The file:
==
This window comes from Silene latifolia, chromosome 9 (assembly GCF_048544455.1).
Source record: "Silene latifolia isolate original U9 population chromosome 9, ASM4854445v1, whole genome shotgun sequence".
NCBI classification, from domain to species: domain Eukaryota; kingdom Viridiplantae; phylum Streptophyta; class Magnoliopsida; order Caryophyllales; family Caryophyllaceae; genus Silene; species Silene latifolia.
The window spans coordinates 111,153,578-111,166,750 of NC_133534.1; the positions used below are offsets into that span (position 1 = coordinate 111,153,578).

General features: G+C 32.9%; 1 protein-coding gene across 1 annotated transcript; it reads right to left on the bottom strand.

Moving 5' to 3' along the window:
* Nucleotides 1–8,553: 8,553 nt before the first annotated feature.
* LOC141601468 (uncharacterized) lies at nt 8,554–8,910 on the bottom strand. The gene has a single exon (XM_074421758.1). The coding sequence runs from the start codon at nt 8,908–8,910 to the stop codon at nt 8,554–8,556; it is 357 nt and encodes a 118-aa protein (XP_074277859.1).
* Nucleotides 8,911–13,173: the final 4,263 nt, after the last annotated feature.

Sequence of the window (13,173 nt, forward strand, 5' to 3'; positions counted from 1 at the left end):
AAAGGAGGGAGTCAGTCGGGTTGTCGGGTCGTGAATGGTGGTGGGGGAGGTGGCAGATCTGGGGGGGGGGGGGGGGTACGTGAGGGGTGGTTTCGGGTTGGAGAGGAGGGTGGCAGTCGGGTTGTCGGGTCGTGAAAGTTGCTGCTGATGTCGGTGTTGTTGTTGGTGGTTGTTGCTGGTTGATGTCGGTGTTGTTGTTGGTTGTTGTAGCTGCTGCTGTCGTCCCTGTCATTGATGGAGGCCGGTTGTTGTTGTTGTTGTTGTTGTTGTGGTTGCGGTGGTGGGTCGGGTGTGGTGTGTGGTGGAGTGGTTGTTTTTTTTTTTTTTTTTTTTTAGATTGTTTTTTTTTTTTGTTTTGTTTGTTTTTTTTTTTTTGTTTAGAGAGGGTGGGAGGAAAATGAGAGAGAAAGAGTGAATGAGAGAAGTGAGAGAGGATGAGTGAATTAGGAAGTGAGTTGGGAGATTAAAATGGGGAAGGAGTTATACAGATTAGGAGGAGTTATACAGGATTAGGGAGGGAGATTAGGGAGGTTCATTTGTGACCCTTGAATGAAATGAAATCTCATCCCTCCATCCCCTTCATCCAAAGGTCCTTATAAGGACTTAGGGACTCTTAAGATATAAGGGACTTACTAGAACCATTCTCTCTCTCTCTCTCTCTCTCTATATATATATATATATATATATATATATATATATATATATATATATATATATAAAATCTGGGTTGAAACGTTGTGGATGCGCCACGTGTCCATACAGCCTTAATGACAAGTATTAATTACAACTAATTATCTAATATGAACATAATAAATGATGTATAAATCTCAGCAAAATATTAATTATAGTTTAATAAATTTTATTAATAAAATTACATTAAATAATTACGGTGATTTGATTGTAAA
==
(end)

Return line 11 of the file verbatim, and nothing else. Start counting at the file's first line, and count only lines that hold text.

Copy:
AAAGGAGGGAGTCAGTCGGGTTGTCGGGTCGTGAATGGTGGTGGGGGAGGTGGCAGATCTGGGGGGGGGGGGGGGGTACGTGAGGGGTGGTTTCGGGTTGGAGAGGAGGGTGGCAGTCGGGTTGTCGGGTCGTGAAAGTTGCTGCTGATGTCGGTGTTGTTGTTGGTGGTTGTTGCTGGTTGATGTCGGTGTTGTTGTTGGTTGTTGTAGCTGCTGCTGTCGTCCCTGTCATTGATGGAGGCCGGTTGTTGTTGTTGTTGTTGTTGTTGTGGTTGCGGTGGTGGGTCGGGTGTGGTGTGTGGTGGAGTGGTTGTTTTTTTTTTTTTTTTTTTTTAGATTGTTTTTTTTTTTTGTTTTGTTTGTTTTTTTTTTTTTGTTTAGAGAGGGTGGGAGGAAAATGAGAGAGAAAGAGTGAATGAGAGAAGTGAGAGAGGATGAGTGAATTAGGAAGTGAGTTGGGAGATTAAAATGGGGAAGGAGTTATACAGATTAGGAGGAGTTATACAGGATTAGGGAGGGAGATTAGGGAGGTTCATTTGTGACCCTTGAATGAAATGAAATCTCATCCCTCCATCCCCTTCATCCAAAGGTCCTTATAAGGACTTAGGGACTCTTAAGATATAAGGGACTTACTAGAACCATTCTCTCTCTCTCTCTCTCTCTCTATATATATATATATATATATATATATATATATATATATATATATATATATATAAAATCTGGGTTGAAACGTTGTGGATGCGCCACGTGTCCATACAGCCTTAATGACAAGTATTAATTACAACTAATTATCTAATATGAACATAATAAATGATGTATAAATCTCAGCAAAATATTAATTATAGTTTAATAAATTTTATTAATAAAATTACATTAAATAATTACGGTGATTTGATTGTAAA